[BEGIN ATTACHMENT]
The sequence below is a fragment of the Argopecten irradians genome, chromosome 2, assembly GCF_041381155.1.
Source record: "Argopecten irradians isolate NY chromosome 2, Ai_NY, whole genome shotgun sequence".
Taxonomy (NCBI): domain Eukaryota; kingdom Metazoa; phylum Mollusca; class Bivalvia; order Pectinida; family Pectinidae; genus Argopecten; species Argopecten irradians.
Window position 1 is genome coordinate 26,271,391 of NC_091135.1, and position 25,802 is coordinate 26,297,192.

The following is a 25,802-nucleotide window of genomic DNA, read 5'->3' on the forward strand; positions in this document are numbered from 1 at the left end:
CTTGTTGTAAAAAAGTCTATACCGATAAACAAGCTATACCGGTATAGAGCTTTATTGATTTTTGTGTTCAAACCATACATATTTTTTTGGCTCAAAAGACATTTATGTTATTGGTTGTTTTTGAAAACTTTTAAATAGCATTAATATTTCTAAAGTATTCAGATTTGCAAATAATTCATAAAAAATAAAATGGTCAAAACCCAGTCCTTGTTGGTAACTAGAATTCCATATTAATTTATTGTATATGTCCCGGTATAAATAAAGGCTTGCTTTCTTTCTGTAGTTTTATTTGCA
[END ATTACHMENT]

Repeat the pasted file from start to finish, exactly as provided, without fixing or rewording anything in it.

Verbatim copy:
The sequence below is a fragment of the Argopecten irradians genome, chromosome 2, assembly GCF_041381155.1.
Source record: "Argopecten irradians isolate NY chromosome 2, Ai_NY, whole genome shotgun sequence".
Taxonomy (NCBI): domain Eukaryota; kingdom Metazoa; phylum Mollusca; class Bivalvia; order Pectinida; family Pectinidae; genus Argopecten; species Argopecten irradians.
Window position 1 is genome coordinate 26,271,391 of NC_091135.1, and position 25,802 is coordinate 26,297,192.

The following is a 25,802-nucleotide window of genomic DNA, read 5'->3' on the forward strand; positions in this document are numbered from 1 at the left end:
CTTGTTGTAAAAAAGTCTATACCGATAAACAAGCTATACCGGTATAGAGCTTTATTGATTTTTGTGTTCAAACCATACATATTTTTTTGGCTCAAAAGACATTTATGTTATTGGTTGTTTTTGAAAACTTTTAAATAGCATTAATATTTCTAAAGTATTCAGATTTGCAAATAATTCATAAAAAATAAAATGGTCAAAACCCAGTCCTTGTTGGTAACTAGAATTCCATATTAATTTATTGTATATGTCCCGGTATAAATAAAGGCTTGCTTTCTTTCTGTAGTTTTATTTGCA